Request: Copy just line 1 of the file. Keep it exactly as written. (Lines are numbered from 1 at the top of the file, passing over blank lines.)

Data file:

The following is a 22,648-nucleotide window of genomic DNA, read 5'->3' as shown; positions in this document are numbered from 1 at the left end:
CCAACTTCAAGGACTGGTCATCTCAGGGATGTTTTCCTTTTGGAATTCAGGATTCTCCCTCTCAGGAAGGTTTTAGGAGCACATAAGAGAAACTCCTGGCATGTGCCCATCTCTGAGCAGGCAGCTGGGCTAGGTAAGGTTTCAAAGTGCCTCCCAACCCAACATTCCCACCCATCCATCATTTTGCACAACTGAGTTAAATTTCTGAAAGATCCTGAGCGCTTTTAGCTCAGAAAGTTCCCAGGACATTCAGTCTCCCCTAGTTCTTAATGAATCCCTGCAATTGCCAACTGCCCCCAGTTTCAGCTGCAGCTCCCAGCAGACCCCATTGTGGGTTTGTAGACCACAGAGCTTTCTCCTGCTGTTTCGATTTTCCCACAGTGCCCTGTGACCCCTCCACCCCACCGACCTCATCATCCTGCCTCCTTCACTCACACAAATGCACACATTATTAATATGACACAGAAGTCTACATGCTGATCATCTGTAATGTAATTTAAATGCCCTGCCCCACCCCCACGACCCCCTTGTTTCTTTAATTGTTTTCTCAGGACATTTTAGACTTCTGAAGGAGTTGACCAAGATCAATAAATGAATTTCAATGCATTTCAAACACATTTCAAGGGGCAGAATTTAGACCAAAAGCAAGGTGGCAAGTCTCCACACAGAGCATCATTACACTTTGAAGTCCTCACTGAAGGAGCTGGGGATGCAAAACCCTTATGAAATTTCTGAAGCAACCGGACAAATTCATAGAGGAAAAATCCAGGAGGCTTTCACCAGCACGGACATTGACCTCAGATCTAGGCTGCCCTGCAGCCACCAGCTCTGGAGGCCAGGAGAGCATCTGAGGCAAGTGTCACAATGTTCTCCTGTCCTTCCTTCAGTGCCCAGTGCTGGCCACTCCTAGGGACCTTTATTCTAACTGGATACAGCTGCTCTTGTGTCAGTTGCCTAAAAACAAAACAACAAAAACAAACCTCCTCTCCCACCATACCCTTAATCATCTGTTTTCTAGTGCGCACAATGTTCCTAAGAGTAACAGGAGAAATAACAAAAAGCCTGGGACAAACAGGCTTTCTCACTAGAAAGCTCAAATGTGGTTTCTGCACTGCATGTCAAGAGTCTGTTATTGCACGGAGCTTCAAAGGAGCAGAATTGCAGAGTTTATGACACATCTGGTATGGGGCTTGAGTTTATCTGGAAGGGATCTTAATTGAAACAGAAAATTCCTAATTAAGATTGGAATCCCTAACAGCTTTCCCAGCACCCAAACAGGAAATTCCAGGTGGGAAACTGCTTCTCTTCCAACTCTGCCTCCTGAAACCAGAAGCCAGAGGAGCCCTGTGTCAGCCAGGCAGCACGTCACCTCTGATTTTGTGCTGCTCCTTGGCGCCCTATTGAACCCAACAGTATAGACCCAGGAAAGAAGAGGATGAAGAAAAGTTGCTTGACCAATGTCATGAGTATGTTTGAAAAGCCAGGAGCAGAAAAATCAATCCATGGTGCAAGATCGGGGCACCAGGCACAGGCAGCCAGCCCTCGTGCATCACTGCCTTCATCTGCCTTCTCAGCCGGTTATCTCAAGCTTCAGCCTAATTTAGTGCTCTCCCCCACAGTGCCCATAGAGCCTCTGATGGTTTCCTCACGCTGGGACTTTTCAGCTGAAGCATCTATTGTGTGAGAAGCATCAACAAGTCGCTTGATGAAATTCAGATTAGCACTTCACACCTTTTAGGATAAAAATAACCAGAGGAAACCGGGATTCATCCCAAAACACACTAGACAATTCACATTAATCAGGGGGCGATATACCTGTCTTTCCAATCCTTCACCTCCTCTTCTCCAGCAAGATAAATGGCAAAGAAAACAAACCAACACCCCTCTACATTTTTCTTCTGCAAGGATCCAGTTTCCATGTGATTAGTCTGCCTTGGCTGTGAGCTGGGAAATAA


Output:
The following is a 22,648-nucleotide window of genomic DNA, read 5'->3' as shown; positions in this document are numbered from 1 at the left end: